By Jennie Kroeger | February 8, 2018 | Posted in: Uncategorized
The February 6 launch of SpaceX’s Falcon Heavy’the most powerful operational rocket in the world’is one for the history books. The enormous rocket, which measures 70 meters and can carry 64 metric tons into space, launched Elon Musk’s personal Tesla roadster into space while blasting the late David Bowie’s iconic Life on Mars? To a casual observer, the rocket looked like something out of a science fiction movie, particularly when the pair of enormous booster rockets guided themselves back to Earth and landed gracefully in unison.
To STEM educators, the Falcon Heavy represented the importance of teaching future generations to aim for the stars – literally! While larger-than-life personalities like Elon Musk might come about only once a generation, the hundreds of engineers and thousands of employees at SpaceX came from classrooms around the country. These men and women were shaped by STEM educators who taught the fundamental skills that helped get the Falcon Heavy into space. From this knowledge, SpaceX engineers devised new technologies to solve long-standing problems facing space travel. The U.S. has invested heavily into teaching students STEM subjects’science, technology, engineering, and mathematics. Projects like the Falcon Heavy rocket are just one of the many payoffs from pushing the importance of STEM.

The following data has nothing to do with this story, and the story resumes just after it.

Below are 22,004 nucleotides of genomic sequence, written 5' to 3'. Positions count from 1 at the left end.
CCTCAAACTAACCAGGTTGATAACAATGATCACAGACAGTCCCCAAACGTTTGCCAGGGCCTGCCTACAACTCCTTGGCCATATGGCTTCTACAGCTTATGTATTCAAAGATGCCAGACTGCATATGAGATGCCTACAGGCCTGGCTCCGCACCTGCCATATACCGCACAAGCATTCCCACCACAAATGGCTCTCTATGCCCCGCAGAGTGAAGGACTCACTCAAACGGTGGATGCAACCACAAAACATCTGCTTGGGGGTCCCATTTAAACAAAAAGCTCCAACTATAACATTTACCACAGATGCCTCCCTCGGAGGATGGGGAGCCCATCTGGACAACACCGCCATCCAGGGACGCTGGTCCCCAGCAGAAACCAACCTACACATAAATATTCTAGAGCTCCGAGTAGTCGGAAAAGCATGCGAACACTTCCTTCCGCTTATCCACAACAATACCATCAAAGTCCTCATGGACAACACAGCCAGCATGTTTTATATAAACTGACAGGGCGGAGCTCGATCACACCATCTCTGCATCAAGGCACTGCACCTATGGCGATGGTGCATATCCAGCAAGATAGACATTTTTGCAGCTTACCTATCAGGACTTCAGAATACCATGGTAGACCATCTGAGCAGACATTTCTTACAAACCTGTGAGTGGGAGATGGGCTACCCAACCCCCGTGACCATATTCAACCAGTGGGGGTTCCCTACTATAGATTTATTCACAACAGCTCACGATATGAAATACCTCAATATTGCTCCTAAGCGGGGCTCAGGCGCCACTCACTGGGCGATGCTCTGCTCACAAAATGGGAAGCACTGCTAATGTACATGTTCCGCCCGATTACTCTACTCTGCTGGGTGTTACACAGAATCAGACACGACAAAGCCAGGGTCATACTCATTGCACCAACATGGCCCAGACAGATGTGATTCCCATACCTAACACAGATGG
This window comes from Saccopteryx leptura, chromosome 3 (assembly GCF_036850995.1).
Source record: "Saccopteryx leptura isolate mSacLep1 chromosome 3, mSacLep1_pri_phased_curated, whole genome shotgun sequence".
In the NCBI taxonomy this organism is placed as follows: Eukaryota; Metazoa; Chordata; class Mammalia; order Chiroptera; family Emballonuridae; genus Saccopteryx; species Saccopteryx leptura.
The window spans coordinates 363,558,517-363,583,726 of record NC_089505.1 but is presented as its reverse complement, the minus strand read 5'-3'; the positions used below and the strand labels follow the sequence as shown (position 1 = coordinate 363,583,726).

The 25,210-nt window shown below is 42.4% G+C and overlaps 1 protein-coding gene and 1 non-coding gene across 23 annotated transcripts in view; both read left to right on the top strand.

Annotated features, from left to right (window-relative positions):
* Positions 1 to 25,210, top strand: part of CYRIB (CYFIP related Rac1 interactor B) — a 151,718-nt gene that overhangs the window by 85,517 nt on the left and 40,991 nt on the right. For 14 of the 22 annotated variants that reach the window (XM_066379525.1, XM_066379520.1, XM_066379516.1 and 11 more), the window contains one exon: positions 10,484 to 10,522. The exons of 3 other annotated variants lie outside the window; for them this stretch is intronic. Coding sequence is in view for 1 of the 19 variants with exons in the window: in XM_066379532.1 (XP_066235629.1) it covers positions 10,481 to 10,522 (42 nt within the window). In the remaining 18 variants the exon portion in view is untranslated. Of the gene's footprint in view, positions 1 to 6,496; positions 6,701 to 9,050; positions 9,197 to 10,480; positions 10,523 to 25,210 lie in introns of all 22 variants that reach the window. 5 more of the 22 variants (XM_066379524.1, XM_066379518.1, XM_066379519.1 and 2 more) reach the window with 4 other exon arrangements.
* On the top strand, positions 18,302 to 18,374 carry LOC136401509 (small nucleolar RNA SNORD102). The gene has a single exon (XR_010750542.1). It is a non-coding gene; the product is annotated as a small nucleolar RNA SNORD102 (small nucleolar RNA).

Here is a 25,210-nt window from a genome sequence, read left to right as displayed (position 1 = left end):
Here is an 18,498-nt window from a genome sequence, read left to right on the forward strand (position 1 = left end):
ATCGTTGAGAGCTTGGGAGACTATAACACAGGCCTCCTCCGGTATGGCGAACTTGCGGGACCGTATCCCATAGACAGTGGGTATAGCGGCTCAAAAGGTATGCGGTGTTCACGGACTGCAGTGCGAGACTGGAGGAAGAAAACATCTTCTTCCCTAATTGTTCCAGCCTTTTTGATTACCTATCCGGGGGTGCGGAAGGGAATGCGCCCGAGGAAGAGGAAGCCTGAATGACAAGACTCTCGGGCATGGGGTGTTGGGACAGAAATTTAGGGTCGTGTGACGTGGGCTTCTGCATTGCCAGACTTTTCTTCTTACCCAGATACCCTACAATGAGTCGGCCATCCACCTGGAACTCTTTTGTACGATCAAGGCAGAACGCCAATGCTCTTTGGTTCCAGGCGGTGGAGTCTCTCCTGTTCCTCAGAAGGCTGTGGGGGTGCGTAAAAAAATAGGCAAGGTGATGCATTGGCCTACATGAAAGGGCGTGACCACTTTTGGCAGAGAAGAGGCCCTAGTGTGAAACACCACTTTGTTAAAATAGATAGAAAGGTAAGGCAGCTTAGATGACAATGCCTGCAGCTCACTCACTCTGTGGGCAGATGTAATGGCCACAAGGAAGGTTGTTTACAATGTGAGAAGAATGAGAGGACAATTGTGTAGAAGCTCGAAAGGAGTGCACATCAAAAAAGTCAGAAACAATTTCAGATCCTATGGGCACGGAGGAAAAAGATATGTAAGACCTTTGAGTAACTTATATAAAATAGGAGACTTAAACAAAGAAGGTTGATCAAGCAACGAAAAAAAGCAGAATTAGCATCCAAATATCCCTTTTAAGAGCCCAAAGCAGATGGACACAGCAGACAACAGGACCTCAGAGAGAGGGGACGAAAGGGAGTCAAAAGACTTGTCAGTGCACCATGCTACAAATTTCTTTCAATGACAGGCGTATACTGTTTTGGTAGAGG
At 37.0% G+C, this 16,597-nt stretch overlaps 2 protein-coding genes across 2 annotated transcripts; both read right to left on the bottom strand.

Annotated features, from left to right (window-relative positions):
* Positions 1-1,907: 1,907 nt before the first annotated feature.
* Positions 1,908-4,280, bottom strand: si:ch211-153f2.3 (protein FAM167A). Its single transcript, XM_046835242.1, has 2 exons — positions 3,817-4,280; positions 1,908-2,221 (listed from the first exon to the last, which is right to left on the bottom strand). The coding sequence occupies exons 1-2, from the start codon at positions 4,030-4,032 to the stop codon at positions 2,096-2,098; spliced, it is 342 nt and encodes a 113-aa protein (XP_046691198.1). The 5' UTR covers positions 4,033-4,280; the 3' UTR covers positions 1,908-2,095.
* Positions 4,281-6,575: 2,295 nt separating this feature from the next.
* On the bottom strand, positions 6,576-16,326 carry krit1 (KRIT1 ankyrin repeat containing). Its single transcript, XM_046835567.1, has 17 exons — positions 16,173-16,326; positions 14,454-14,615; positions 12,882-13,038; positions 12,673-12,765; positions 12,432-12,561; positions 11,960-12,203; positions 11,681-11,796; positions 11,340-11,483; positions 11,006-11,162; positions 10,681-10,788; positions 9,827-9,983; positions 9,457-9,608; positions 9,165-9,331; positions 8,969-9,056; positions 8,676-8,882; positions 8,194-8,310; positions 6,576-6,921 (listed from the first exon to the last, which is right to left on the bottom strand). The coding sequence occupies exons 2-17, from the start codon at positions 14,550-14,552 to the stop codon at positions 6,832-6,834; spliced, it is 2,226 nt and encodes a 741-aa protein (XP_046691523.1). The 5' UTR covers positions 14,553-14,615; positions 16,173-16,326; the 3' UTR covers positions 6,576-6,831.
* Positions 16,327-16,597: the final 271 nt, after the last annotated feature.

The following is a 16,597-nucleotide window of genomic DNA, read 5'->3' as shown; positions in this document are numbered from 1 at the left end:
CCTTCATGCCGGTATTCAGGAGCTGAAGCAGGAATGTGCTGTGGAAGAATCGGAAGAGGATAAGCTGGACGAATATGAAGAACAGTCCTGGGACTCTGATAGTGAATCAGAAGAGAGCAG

Florida State University also recognizes the importance of teaching the sciences. Students enrolled in the FSU-Teach program can help foster the next wave of engineers and scientists. FSU-Teach invites students pursuing a degree in biology, chemistry, environmental science, geoscience, mathematics or physics to get a second major in secondary teaching at the same time. While some FSU-Teach students will get a job in their content degree, others will inspire future students in STEM subjects. Professionally trained educators that can pass on knowledge to the next generation will help humanity achieve its lofty dreams of exploring planets both near and far, as well as solve everyday problems here on Earth. If you’re a current FSU freshman or sophomore, you can test-drive the FSU-Teach program for free. To learn more, visit the FSU-Teach website.
Even if you are interested in other aspects of education outside of STEM, you will still be an integral part of future generations and encouraging their dreams. Perhaps you’ll teach music and inspire the next great musician, whose music will be carried into the stars like David Bowie. Or maybe you will teach literature and introduce a student to important ideas; Elon Musk cites Isaac Asimov’s Foundation series as inspiring some of his core world views. Whatever your interest in education, your presence in the classroom will shape the lives of hundreds of students. Start your journey to become an educator with the College of Education today.